The following year he studied vertebrate paleontology and spent most of his time in the field digging for dinosaurs at the University of New Mexico in Albuquerque.
Discovering that paleontology was a better hobby than a career, he returned home planning to attend medical school. He earned an additional degree in biology from the University of Tennessee and went on to earn his medical degree with honors from the UT Center for Health Science in 1993.
He completed his residency at Vanderbilt and served as chief resident in 1997. He joined the Vanderbilt faculty in 1998.
“I didn’t take the straight path into medicine by any means,” said Jones. “But it is all a part of my experience. I really enjoy the ED because of the variability and varied complexities of patient presentation and acuity.
“I like the pace and the flexible schedule that allows me to indulge in all of my hobbies — photography, diving, caving, skiing. You have to be careful in emergency medicine,” he said. “It’s a high-paced specialty with one of the highest burnout rates in the country. You have to find balance and things outside of your work to recharge your batteries.”
One of his favorite hobbies is night photography, especially landscapes featuring the Milky Way. He recently visited Greenland, capturing live video of the Northern Lights “dancing above massive icebergs drifting out to sea.” Jones shot the natural phenomenon, also known as the Aurora Borealis, in temperatures registering 10 degrees below zero.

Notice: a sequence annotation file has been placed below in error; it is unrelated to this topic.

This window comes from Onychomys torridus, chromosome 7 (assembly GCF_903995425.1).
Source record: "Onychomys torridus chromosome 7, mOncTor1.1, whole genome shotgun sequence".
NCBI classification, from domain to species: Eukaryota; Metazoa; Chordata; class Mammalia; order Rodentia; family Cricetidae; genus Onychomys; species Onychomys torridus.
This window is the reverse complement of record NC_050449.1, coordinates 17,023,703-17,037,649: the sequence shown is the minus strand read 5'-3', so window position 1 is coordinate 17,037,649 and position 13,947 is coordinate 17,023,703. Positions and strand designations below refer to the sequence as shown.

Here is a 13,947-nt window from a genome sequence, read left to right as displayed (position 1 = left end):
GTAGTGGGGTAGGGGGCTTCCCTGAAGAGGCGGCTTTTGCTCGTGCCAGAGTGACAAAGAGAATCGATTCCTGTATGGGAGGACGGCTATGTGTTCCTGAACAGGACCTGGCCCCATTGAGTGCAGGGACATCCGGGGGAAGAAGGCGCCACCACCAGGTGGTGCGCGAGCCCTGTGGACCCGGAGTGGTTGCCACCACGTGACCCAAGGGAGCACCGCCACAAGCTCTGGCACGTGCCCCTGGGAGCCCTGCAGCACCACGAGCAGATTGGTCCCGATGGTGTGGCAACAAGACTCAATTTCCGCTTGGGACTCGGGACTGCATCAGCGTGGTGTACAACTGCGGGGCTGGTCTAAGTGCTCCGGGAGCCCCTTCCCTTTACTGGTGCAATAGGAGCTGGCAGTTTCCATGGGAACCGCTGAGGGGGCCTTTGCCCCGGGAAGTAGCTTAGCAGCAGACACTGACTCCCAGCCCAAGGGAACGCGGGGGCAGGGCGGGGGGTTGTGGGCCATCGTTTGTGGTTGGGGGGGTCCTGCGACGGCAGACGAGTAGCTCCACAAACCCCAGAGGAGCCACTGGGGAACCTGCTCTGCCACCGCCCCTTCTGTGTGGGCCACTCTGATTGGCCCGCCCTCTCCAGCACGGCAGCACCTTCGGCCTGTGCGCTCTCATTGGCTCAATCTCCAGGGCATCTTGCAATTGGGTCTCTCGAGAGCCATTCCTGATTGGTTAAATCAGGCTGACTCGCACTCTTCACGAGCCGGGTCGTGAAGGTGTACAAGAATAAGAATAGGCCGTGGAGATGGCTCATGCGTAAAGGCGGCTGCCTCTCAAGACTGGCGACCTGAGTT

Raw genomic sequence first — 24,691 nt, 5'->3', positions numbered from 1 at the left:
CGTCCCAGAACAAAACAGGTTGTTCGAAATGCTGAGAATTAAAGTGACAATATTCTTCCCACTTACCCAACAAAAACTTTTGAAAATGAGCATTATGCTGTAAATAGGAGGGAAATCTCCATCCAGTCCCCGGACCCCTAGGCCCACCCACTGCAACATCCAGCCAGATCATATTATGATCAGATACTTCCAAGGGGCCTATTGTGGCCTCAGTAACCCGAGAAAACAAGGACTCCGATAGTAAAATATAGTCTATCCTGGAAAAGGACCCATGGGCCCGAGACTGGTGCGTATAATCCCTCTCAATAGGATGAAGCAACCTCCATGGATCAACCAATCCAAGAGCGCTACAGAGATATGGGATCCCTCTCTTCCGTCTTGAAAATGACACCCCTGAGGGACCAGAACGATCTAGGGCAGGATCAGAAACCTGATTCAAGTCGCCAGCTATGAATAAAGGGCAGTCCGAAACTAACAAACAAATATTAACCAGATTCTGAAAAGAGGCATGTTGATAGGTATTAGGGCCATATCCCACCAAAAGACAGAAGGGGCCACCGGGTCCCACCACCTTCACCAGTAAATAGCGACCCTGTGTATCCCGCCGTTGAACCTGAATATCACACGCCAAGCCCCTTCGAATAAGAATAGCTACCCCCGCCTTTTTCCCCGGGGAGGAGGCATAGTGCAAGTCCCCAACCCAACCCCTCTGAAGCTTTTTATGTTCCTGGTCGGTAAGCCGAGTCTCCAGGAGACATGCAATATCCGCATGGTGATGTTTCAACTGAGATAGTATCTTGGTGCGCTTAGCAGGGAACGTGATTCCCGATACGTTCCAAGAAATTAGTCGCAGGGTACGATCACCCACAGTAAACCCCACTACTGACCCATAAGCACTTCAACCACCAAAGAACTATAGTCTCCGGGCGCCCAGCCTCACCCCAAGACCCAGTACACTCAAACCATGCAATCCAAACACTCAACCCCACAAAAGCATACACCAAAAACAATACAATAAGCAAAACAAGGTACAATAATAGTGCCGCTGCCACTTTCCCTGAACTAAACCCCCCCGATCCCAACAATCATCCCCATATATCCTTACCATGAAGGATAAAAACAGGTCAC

Much like his hobbies, his medical interests are varied. He counts the development of the ED Whiteboard as one of his biggest achievements.
“We began working on the Whiteboard around 2000, in an era where we were still using paper charts and a dry erase tracking board,” recalled Jones. “Over the years, everything has gone electronic and we have been expanding the system’s capabilities and functionality ever since.”
At Vanderbilt, a varied team of physicians, nurses, registration and support staff collaborated with the Department of Biomedical Informatics to provide feedback and help customize the system to fit individual workflows, said Jones.
“It’s as if we had a full-time staff of consultants for free.”
He is grateful that he has been given the opportunity to find his niche in Informatics and encourages others to discover areas where they can become experts.